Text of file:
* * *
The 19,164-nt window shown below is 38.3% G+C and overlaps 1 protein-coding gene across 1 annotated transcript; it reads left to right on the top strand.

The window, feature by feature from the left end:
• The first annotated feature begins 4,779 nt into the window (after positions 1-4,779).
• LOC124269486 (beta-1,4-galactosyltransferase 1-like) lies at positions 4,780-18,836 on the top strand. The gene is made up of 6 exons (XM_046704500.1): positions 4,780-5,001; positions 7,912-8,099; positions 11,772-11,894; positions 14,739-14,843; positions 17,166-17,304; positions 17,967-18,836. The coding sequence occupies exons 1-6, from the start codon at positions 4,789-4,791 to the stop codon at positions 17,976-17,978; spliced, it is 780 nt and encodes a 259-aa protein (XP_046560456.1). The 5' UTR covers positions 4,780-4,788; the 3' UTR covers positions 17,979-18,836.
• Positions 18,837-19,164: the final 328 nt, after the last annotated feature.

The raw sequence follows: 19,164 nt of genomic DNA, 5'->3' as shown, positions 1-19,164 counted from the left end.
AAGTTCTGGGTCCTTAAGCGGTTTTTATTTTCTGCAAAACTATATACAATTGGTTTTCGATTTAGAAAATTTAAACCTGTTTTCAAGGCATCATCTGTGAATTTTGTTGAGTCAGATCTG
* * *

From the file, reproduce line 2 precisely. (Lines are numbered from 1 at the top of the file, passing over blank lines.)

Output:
The window, feature by feature from the left end: